There's always the chance you'll stick your head out the door and find the world has gone weird on you.
Just now I'm addicted to Australian Masterchef, a soap opera with food. This strains the patience of my family, but it will all be over at the end of the week, when one of the final six competitors will win.
I'll be sorry to see the last of Creaky Voice Girl, whose food presentation is as astounding as her mastery of that voice, a weirdly fashionable vocal style among some young women whose every utterance passes painfully through a nutmeg grater in their throat.
I worry for Creaky Voice Girl that one day she'll lose her nutmeg grater altogether. I worry for Little Blonde that she'll be next to leave, though her lurid pink macaroons saved her from oblivion last weekend.
I worry for Sarah, the woman who loves cooking pork, and caresses it lovingly the way Nigella used to caress food, that she'll fail again over her desserts. She's my favourite. That's why I remember her name.
I remind myself, not in a good way, of my grandmother's long-ago love for Roger Gascoigne, a TV personality who used to wink at old ladies like her, sending them into paroxysms of lonely delight. I used to laugh at her. Be careful what you laugh at.
I like food, I like to cook, but this show is mostly about the kind of food you taste rather than devour. It's not family food. They won't thank you for a witty liquorice sauce with pickled pineapple, and I wouldn't thank myself.
But that's the kind of thing you can be trapped with in an ill-chosen restaurant if you don't watch out. Like most food on this show, their menus are designed for the jaded appetites of people who want a strawberry to be more like a mushroom. It's for food roues sated with tastebud excess.
I wouldn't thank you for animal's innards three ways, or beetroot-cured trout, or goat's cheese with lurid macaroons, or strawberries with tarragon, some of which were on Masterchef last Saturday night.
Adventure in this context is for skinny girls who toy with things on their plate, then rush off to throw up in the loo.
And don't get me started on gluten-free. They've even written that on a cornflakes packet now. Am I right here? Aren't cornflakes made from corn, which is not wheat, so has no gluten in it, or have they been wheatflakes all along?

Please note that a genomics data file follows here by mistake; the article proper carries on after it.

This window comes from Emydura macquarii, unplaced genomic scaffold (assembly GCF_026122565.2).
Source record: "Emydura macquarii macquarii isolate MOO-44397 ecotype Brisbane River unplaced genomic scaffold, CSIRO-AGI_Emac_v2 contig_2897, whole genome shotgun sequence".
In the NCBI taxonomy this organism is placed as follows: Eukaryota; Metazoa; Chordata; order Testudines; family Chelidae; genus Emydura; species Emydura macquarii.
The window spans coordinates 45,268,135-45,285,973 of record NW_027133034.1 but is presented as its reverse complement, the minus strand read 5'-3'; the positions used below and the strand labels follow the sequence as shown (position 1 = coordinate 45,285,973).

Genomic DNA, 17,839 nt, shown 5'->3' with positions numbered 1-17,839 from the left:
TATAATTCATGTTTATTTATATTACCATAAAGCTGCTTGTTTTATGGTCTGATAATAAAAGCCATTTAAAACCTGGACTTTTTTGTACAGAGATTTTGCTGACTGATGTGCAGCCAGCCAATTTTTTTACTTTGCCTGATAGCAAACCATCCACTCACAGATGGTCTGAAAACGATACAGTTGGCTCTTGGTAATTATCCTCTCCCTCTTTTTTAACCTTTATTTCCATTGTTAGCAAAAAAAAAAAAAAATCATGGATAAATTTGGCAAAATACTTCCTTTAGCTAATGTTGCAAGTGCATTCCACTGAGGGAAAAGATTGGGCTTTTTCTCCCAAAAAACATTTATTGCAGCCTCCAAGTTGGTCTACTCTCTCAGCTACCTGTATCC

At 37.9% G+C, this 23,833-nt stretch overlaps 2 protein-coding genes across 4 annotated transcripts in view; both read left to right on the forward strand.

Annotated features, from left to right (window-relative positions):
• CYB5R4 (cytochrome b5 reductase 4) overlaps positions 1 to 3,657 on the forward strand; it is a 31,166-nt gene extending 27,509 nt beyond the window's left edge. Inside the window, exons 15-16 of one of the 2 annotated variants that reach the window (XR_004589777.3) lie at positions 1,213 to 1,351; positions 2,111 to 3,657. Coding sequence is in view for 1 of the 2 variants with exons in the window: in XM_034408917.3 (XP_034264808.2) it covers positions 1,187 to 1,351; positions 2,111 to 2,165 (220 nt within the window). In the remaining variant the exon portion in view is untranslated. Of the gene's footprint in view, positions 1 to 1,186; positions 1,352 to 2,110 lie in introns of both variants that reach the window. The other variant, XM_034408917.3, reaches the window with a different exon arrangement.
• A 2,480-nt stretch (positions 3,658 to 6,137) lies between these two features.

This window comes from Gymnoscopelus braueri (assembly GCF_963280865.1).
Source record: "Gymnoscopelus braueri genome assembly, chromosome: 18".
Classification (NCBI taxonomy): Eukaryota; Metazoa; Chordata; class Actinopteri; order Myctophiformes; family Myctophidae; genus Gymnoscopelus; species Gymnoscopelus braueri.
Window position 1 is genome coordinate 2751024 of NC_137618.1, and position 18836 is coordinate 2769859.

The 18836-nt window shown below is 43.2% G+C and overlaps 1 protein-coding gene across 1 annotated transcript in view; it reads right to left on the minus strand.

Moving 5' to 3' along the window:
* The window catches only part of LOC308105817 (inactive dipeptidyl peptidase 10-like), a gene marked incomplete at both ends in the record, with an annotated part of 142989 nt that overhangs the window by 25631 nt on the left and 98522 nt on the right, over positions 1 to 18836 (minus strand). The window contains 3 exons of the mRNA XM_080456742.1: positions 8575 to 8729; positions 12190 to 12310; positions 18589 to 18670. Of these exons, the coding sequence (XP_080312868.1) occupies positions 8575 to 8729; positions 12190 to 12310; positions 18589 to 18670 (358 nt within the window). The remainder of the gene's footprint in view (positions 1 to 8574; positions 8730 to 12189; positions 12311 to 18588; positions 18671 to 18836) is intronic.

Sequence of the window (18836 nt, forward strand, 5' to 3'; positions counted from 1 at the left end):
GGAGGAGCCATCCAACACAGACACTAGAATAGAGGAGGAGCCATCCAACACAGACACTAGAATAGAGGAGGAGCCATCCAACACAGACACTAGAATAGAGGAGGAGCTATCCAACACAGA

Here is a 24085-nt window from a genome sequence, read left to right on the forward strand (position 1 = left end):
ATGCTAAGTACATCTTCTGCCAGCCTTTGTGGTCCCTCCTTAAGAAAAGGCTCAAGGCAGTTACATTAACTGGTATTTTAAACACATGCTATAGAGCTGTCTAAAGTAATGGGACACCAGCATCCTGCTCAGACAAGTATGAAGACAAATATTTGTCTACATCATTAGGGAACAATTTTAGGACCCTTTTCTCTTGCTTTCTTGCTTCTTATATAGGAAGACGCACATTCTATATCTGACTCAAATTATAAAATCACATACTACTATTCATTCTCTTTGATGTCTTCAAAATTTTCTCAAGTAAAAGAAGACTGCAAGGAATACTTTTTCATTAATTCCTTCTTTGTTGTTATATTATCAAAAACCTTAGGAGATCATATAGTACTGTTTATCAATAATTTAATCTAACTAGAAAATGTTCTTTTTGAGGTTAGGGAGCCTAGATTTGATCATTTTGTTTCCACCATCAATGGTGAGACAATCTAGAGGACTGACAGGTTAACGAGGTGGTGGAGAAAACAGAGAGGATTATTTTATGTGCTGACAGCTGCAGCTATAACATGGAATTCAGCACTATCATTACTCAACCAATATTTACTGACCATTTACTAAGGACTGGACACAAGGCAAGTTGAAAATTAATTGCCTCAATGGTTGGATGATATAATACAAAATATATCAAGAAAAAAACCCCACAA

I once ate in a three-star Michelin restaurant, in Japan, where the food tasted of itself in exquisite ways. It was delicious because it was the perfect manifestation of, say, wagyu steak, so mottled with fat that it's as pink as baby veal, and which, barbecued, melts in your mouth like warm caramel.
Nothing beats simplicity. Food, like sex, doesn't need bells and whistles. Or so I like to think. That's why I can't be bothered with the TV series that everyone out there weirdly adores just now.
If you can't establish a lead character without making me watch two sequences of him watching porn that I have to watch too, within a few long minutes, you're not building a character.
You haven't got one. You've just got some jerk who watches porn, a poor substitute for a personality, which moreover involves a woman being treated like a sex doll by a guy with his trousers off.
Porn is boring. And mechanical. And - actually - joyless, so I won't be watching, which doesn't matter except that kids seeing these weary moves could think that's all there is to look forward to. Which is sad.
You will gather, then, that I'm cheering the latest scandal at the Fox Network. I loathe Fox and all it stands for, which includes the way it's well-educated anchorwomen are made to wear silly short skirts and flash their legs while they do their job.
It should be no surprise that the elderly boss of the channel and its star broadcaster were finally disgraced for seedy sexist behaviour, and now another male there has been accused. The place was run like a sinister Man Magazine from the 1950s.
When you turn women into objects, in porn or real life, you're like an anorexic chasing lettuce round a dinner plate. Without passion there's no point. You just make yourself ridiculous.
Rosemary McLeod is a journalist and author.